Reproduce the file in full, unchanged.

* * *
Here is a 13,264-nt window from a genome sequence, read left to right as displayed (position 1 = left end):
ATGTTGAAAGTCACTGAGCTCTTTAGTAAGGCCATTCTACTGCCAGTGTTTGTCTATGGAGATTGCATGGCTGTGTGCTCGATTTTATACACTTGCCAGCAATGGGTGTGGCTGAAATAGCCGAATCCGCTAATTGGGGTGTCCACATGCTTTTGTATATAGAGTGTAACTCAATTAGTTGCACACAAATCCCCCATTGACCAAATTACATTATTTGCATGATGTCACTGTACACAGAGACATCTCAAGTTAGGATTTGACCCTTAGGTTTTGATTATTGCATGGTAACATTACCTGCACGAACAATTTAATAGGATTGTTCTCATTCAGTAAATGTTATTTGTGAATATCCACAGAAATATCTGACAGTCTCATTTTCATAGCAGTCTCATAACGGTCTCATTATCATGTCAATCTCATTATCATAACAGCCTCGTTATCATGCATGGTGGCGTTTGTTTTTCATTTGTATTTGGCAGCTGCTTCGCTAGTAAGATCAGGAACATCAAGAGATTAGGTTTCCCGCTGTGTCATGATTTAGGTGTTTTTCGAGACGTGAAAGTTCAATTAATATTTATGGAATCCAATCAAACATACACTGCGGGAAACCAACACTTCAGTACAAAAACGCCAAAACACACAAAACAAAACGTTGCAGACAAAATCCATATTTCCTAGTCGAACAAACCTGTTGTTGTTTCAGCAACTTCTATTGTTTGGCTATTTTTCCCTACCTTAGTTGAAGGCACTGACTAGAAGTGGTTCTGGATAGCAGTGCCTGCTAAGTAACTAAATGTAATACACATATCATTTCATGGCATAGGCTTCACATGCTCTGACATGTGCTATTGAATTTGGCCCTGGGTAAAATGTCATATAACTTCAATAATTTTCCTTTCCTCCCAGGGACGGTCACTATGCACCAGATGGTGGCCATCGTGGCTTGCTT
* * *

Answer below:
Here is a 13,264-nt window from a genome sequence, read left to right as displayed (position 1 = left end):
ATGTTGAAAGTCACTGAGCTCTTTAGTAAGGCCATTCTACTGCCAGTGTTTGTCTATGGAGATTGCATGGCTGTGTGCTCGATTTTATACACTTGCCAGCAATGGGTGTGGCTGAAATAGCCGAATCCGCTAATTGGGGTGTCCACATGCTTTTGTATATAGAGTGTAACTCAATTAGTTGCACACAAATCCCCCATTGACCAAATTACATTATTTGCATGATGTCACTGTACACAGAGACATCTCAAGTTAGGATTTGACCCTTAGGTTTTGATTATTGCATGGTAACATTACCTGCACGAACAATTTAATAGGATTGTTCTCATTCAGTAAATGTTATTTGTGAATATCCACAGAAATATCTGACAGTCTCATTTTCATAGCAGTCTCATAACGGTCTCATTATCATGTCAATCTCATTATCATAACAGCCTCGTTATCATGCATGGTGGCGTTTGTTTTTCATTTGTATTTGGCAGCTGCTTCGCTAGTAAGATCAGGAACATCAAGAGATTAGGTTTCCCGCTGTGTCATGATTTAGGTGTTTTTCGAGACGTGAAAGTTCAATTAATATTTATGGAATCCAATCAAACATACACTGCGGGAAACCAACACTTCAGTACAAAAACGCCAAAACACACAAAACAAAACGTTGCAGACAAAATCCATATTTCCTAGTCGAACAAACCTGTTGTTGTTTCAGCAACTTCTATTGTTTGGCTATTTTTCCCTACCTTAGTTGAAGGCACTGACTAGAAGTGGTTCTGGATAGCAGTGCCTGCTAAGTAACTAAATGTAATACACATATCATTTCATGGCATAGGCTTCACATGCTCTGACATGTGCTATTGAATTTGGCCCTGGGTAAAATGTCATATAACTTCAATAATTTTCCTTTCCTCCCAGGGACGGTCACTATGCACCAGATGGTGGCCATCGTGGCTTGCTT